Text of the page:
Answering Health Questions about Food Cloning


With the recent media hype surrounding the US government announcement on January 15, 2008 that food, including meat and milk products, from cloned animals and their offspring are safe for human consumption, nurses may face health questions from concerned patients looking to separate fact from fiction.

The Food and Drug Administration essentially ruled that healthy clones and their offspring of cattle, swine and goats show no greater health risk than their natural counterparts.  Those endorsing the use of cloning tout it for its ability to provide consumers with top-quality food by replicating animals containing the desired gene traits for further breeding.  This ruling allows producers to introduce clone-derived products into the food supply without requiring them to identifying that they use cloning processes.

The FDA is not the only world food organization to rule cloned foods safe for consumption.  During the week prior to the US announcement, the European Food Safety Authority made an interim ruling of the same conclusion.  The Canadian government is currently assessing the risk data.

While cloning itself is a highly sensitive area of debate, ruling in favor of its use in the food supply has raised a few eyebrows.  What does the current information tell us about the effect on the average consumer and the health concerns of our patients?  In reality, it is probably not as big of a concern as the media would have us believe.  Nor is there any immediate need for worry.

Firstly, cloning is an expensive venture carrying a price tag of about $20,000 per animal.  It is therefore much more likely that cloning would be used to reproduce elite breeding animals rather than those for general consumption.  However, it is possible that those few animals cloned for breeding may enter the food produce world after their usefulness in breeding has expired.  It is more likely to be the off-spring of a clone contributing food sources, rather than the original clone.

Secondly, the cloning process itself is still in the perfecting stages:  currently, cloned pregnancies result in more miscarriages, deformities and premature deaths than do other technologies.  Very few of the cloned animals currently survive to adulthood.

Even if cloning efforts for food production were to begin in earnest tomorrow, it would likely be four of five years before the first products made it to the consumer.  In that interim of time the debates, studies, and technology will continue to develop.

The FDA argues that cloned animals will be subjected to the same rigorous approval methods as any other food source.  Meaning, that they believe any possible health threat will be weeded out before it gets to the consumer’s shelves.  The reviewed studies also show that there has been no detectable difference between the health of animals fed on cloned food sources and those who are not.

The arguments against animal cloning generally center on the still unknown effects of long-term cloning practices.  It has been established that genetically diverse animals tend to be healthier and have greater natural immunity to illness.  A cloned animal may appear healthy, but there is always the chance of unintended changes and subtle hazards that may occur genetically over time.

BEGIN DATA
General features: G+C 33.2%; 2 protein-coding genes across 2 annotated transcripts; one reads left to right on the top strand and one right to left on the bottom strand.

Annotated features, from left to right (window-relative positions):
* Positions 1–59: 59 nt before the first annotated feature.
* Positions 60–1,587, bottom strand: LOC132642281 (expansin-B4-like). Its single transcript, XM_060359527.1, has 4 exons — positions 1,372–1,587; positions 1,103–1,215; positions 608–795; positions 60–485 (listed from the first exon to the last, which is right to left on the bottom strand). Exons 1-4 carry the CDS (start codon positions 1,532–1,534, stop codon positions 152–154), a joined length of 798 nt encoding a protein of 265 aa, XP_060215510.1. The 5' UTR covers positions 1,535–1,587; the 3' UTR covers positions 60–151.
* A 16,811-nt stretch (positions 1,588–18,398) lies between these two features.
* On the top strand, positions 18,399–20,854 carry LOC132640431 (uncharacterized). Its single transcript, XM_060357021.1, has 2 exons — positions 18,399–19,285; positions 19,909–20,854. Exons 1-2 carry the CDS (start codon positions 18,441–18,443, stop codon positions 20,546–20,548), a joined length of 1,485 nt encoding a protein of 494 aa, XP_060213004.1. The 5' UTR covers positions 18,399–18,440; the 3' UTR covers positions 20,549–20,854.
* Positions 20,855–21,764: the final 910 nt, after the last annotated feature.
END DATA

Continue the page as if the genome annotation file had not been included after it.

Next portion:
Of particular concern is that cloned animals who survive to adulthood are more likely than their counterparts to have been exposed to excessive antibiotic use.  This is particularly disquieting when you consider possible long term complications.  Just as we are seeing an increase in the number of human illnesses that are resistant to antibiotics, animals exposed to antibiotics can develop the same types of resistances.  These anomalies can then be passed down genetically to the next generation or transferred to those consuming the animal meat or milk.

In the case of children or individuals with depressed immune systems, it might be prudent to advise them to choose “clone-free” meats and dairy products to avoid the possibility of further compromising their health.

In general, it is best to assure patients that if and when cloning becomes a mainstream practice among food producers, there will likely continue to be those who are not involved.  FDA labeling does not restrict the use of a “clone-free” label that many producers say they would most likely use.  Just as choosing to go “organic” is a consumer choice; “clone-free” is also a probable choice for the concerned consumer for health, religious, moral or ethical reasons.  In the mean time, research will continue and further answers will be reached before there is a general consumer availability of these cloned foods.



American Anti-Vivisection Society.  Fact Sheet on Cloning Animals For Food: Animal welfare and the FDA risk assessment.

DeNoon, D. J. FDA: Cloned Meat Safe.  WebMD Medical News.  December 28, 2006.

Hamilton, D. Antibiotic Debate Overview. Frontline.   WGBH Educational Foundation.  2002.

Mayers, P. and Beauvais, J.  Comments on the United States Food and Drug Adminitstration’s Animal Cloning: A Draft Risk Assessment.  Canadian Food Inspection Agency and Health Canada.  May 3, 2007.

Porter, D. FDA Says Cloned Animals for Food Are Safe: Health, Ethical and Moral Dilemmas.  Associated Content.  January 6, 2007.

Ryan, M.  US Gives Blessing to Food from Cloned Animals.  Reuters. Yahoo News.  January 15, 2008.

United States Food and Drug Administration.  Executive Summary of “Animal Cloning: A Risk Assessment”.  October 23, 2003.

Copyright 2008- American Society of Registered Nurses (ASRN.ORG)-All Rights Reserved


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